Mariam Kamoga Namata: The Action Starts with Us





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Sep 16, 2019
by Mirabelle Morah
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Mariam Kamoga Namata: The Action Starts with Us

Executive director calls for chain reaction to promote patient safety from the grassroots up Mariam Kamoga Namata speaking during the Salzburg Global program on Moving Measurement into Action: Designing Global Principles for Measuring Patient Safety

“I realize [with] whatever level of resources, you can make a difference,” says Mariam Kamoga Namata, sitting in Schloss Leopoldskron’s Chinese Room.

Namata is the executive director of Community Health and Information Network (CHAIN) in Uganda and also the chairperson of the Ugandan Alliance of Patients' Organizations.

She is one of many participants from around the world attending the Salzburg Global Seminar program, Moving Measurement into Action: Designing Global Principles for Measuring Patient Safety.

As the executive director of CHAIN Uganda, Namata is responsible for supervising the organization’s programs and ensuring they achieve their goal of supporting vulnerable people – from orphans to individuals living with HIV, TB and other non-communicable diseases within Uganda. It’s a difficult job, as Namata explains.

“As you walk into your office, right at the door, there's this lady with her sick child, waiting for you to provide a solution. Not that she doesn't know where the hospital is. She actually knows where the health facilities are, but she's not able to go, and her child is very sick, [and] has a high temperature. She doesn't have any money to go to the health center. And she's here. She needs your help. So definitely you have to think, ‘Okay, how do I support this poor lady?’ So those are some of the practical realities I face on a day to day basis.”

Events in Namata’s personal life, affecting herself and immediate family members, motivated Namata to work towards patient safety.

When she was approached to help set up CHAIN in Uganda, an organization that promotes empowerment of people living with and affected by HIV, TB, Malaria and other non-communicable diseases, Namata saw it as an opportunity to help out.

“And when I started work I realized that that's where my life belonged and that's the work which gave me satisfaction,” Namata says.

After being selected to be part of the board of the International Alliance of Patients' Organizations and attending the Patient for Patient Safety workshop organized by the World Health Organization, Namata took it upon herself to ensure that components of health literacy and patient safety were added to CHAIN’s programs.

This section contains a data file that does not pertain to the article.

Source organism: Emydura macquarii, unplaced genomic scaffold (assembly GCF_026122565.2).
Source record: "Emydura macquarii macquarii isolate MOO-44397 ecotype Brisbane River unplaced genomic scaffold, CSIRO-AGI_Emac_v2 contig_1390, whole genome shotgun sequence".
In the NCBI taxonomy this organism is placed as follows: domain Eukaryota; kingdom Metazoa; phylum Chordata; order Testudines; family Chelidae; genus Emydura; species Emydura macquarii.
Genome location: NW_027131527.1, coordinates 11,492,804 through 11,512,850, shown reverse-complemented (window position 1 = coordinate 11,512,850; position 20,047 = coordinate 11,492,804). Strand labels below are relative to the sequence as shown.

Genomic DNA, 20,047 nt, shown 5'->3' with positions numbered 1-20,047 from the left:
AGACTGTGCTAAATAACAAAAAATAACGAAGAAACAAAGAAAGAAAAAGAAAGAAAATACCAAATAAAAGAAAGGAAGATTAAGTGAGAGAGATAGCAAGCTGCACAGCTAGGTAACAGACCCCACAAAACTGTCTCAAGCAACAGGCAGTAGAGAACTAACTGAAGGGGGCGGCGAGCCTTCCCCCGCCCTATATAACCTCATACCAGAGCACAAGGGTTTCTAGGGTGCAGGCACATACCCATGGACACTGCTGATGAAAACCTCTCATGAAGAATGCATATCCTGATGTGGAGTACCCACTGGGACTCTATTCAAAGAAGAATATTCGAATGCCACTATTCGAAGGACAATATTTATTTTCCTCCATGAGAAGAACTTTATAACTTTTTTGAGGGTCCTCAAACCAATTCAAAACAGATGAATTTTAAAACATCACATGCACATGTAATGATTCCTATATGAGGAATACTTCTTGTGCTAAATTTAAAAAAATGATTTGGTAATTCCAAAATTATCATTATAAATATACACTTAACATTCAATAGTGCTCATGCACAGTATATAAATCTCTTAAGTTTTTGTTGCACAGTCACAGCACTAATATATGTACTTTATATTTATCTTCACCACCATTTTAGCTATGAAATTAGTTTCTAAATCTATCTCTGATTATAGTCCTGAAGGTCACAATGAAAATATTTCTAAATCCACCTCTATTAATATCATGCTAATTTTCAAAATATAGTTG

“I got an opportunity in 2011 to join the Patient for Patient Safety program… after going through that workshop, it was a life changing experience for me, and I realized that it was not only a national issue. It wasn’t only a personal issue, but it was a global level issue, and it needed concerted efforts. It needed every stakeholder to come on board…

“When we think about patient safety, it's about the health facilities. It's about the doctors. It's about the patient, but who is the patient?” Namata asks. “Each one of us is a patient. Let it be a doctor, a farmer, a housewife, everyone is a patient.

“So, going back to chain CHAIN after that very, very life-changing experience workshop, I took it upon myself to ensure that this is included in my day-to-day activities but also integrated in CHAIN’s programs…”

Reflecting on the program in Salzburg, Namata says the experience has been an “Aha! Moment” for her. She says, “The learning has been incredible and very empowering and, for me, every opportunity to share is empowering… This has been more than I expected, and I’m really happy to have been part of… Salzburg Global Seminar.”

Namata has made a number of presentations at high-level events, from the WHA-IGWG to the second Global Ministerial Summit on Patient Safety. If she had the chance to deliver a message to the world, what would it be?

“It's everyone's responsibility to raise awareness about patient safety, and at whatever level of resources, we can make a difference. The action starts with us.

“In my language [Luganda] we say, ‘Asika obulamu tasa mwokono,’ meaning that when you are striving for good health, you should never stop… your hand should never stop. And ‘Agali awamu ge galuma,’ meaning ‘Teeth that is together bites the meat better.’ So it’s about calling all of us to work together to promote patient safety and make a difference in our communities, especially right from the grassroots level because that’s where the biggest problem is and that’s where we should start.”

The Salzburg Global Seminar program, Moving Measurement into Action: Designing Global Principles for Measuring Patient Safety, is part of the Health and Health Care Innovation multi-year series. The program is being held in partnership with the Institute for Healthcare Improvement. This program has been supported by the Gordon and Betty Moore Foundation.